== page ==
On February 2, eminent international relations scholar Peter Katzenstein (of Cornell University) spoke to an overflowing CIPS audience on the theme “Beyond the West: Civilizations in World Politics”. Having edited three volumes on world civilizations and international politics, Katzenstein began by noting that this project’s raison d’être is epitomized by his undergraduate IR students’ ongoing partiality to Samuel Huntington’s thesis of a ‘clash of civilizations’. The category of East/West civilizational divides, he finds, is a deeply-embedded part of our ‘mental map’ that Huntington exploited to gain traction for an account of post-Cold War global clashes. It is also, Katzenstein noted, a paradigm embraced in today’s China, whose president, Hu Jintao, proclaims a view of civilizations as clashing, combative and centred on unchanging core values.
In Katzenstein’s account, the Huntington/Hu view is half-right: there do exist plural civilizations that cannot be reduced to the single ‘universal’ civilization embraced by cosmopolitan liberalism. That view is wrong, however, in seeing civilizations as monolithic and unchanging; instead, they are internally diverse and evolving. In short, our world is one of plural and pluralist civilizations.
Watch the video of this event.
Defining civilizations not as nations or actors but as ‘contexts of greater or lesser familiarity’, Katzenstein described them as akin to town hall meetings, in which a range of options for action are debated. Within them are a multiplicity of actors, traditions and processes. Because of this internal pluralism, there can be different outcomes of encounters between civilizations: violent clash, cultural imperialism, trans-civilizational engagement and—most dominantly in today’s world—hybridization.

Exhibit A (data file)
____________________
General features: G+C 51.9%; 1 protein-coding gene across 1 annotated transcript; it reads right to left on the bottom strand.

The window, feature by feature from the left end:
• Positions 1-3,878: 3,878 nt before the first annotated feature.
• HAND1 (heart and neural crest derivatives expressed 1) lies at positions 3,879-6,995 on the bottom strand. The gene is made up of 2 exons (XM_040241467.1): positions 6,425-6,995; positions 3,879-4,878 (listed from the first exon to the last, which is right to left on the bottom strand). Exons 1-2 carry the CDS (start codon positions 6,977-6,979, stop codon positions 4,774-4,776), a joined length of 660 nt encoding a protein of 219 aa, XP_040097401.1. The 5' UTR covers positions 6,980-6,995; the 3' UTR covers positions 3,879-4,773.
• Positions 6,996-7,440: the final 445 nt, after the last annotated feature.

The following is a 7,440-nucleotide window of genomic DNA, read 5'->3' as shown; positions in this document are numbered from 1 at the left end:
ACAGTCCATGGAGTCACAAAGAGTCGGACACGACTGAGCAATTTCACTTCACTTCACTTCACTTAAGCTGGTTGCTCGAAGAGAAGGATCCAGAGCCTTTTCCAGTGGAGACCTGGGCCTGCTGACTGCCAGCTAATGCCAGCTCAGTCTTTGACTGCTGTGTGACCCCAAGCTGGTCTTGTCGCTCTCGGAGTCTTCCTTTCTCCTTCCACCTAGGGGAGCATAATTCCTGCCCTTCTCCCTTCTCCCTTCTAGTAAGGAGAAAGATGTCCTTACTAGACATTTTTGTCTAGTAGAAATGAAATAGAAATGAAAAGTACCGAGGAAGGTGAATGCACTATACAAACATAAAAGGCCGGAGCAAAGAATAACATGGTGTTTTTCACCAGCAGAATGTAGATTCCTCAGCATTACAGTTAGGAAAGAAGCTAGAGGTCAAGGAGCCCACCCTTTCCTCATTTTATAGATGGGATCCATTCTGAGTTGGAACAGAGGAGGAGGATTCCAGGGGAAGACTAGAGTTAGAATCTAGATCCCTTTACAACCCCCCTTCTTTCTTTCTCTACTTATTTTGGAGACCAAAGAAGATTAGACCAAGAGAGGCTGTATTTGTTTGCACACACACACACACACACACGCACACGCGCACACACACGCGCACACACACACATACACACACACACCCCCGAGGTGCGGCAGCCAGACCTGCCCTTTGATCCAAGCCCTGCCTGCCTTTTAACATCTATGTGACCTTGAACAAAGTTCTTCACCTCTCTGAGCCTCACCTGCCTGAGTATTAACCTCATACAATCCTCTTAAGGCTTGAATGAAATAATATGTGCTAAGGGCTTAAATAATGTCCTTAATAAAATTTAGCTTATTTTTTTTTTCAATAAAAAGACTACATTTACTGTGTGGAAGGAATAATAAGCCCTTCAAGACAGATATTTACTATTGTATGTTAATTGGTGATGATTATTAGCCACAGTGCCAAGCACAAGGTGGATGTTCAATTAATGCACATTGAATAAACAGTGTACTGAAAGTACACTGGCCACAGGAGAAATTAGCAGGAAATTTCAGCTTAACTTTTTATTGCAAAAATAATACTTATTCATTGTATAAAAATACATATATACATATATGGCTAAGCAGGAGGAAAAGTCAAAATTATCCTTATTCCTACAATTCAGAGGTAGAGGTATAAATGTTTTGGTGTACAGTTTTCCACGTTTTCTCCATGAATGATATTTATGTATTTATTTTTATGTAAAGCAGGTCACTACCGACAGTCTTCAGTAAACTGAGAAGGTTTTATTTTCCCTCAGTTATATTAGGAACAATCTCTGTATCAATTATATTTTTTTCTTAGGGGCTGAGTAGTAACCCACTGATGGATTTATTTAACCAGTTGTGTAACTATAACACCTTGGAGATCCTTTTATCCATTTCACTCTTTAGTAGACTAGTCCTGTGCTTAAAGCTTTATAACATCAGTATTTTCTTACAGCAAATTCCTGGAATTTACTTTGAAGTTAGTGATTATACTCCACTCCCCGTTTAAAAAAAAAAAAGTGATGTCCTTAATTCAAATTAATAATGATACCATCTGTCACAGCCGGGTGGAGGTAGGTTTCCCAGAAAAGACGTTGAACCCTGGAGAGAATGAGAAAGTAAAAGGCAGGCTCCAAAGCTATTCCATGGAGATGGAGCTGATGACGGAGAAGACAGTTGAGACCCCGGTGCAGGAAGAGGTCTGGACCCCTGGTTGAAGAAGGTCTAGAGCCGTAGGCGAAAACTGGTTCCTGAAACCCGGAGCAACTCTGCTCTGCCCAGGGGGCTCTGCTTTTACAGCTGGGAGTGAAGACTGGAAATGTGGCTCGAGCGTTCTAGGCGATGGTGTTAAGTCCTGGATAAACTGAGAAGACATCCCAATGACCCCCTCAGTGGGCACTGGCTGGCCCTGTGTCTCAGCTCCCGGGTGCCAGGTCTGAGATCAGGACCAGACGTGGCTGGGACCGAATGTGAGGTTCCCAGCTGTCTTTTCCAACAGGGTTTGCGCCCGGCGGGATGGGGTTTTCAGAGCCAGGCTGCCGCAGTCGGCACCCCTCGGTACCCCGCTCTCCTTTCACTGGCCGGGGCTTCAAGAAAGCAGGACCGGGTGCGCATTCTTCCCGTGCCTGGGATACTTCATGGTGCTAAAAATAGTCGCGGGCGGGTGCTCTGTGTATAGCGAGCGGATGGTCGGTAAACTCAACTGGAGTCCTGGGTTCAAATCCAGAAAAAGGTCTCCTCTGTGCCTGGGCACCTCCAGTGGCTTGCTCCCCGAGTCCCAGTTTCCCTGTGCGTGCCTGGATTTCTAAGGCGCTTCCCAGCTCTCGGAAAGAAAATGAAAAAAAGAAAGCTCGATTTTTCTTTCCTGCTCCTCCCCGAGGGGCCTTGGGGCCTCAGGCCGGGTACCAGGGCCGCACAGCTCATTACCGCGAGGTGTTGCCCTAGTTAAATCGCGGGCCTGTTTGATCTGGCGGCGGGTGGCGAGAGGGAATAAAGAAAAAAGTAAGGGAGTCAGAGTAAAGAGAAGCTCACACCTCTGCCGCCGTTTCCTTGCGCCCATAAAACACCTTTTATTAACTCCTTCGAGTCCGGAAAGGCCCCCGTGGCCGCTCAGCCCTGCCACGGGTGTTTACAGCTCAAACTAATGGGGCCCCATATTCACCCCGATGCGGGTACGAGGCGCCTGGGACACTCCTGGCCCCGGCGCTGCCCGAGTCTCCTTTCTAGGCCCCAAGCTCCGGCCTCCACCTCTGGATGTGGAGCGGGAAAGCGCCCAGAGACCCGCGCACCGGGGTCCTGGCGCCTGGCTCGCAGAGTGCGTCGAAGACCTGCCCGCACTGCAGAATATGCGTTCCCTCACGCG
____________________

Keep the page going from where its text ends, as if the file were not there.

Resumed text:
The bulk of Katzenstein’s talk explored his third (soon to be published) volume on world civilizations, Anglo-America and its Discontents: Civilizational Identities Beyond West and East. To the question “What is Anglo-America?”, he answers that many Wests exist, which have evolved through different eras. Post-1945, the West is a community of complex sovereignties, shared diplomatic cultures, and special relations. During the past 300 years, the entire world has become more Anglo-American through market forces, imperialism and ‘cultural insinuation’.
Katzenstein singled out Islam and Anglo-Americanism as two civilizations as exemplary of ‘polymorphic globalism’ in their capacity to ‘bridge’ across widely different contexts. While the former spreads ‘horizontally’ across geographic locales, the latter establishes ‘vertical’ ideational and praxis connections within the civilization of modernity. Anglo-Americanism, Katzenstein argued, spreads by spurring individual and collective imaginations with ideas such as the New World, human rights, science and technology, and pop culture industries.
The upshot of seeing civilizations as plural and pluralist, Katzenstein contended, is a demanding picture of ‘polymorphic globalism’. On one hand, pace liberalism, the plurality of civilizations means there can be no legitimate imperialism that would seek, for instance, to impose a single standard of good governance world-wide. On the other side, though, there also can be no relativism that accepts any and all political practices as equally legitimate. Ideas of human rights and well-being are now so pervasive as to set parameters on the range of arrangements that can count as good governance.
The need to grapple with the complexity and indeterminacy of these present-day realities, Katzenstein concluded, is why he embraces a ‘baroque’ rather than a ‘gothic’ orientation to the analysis of world civilizations in all their diversity.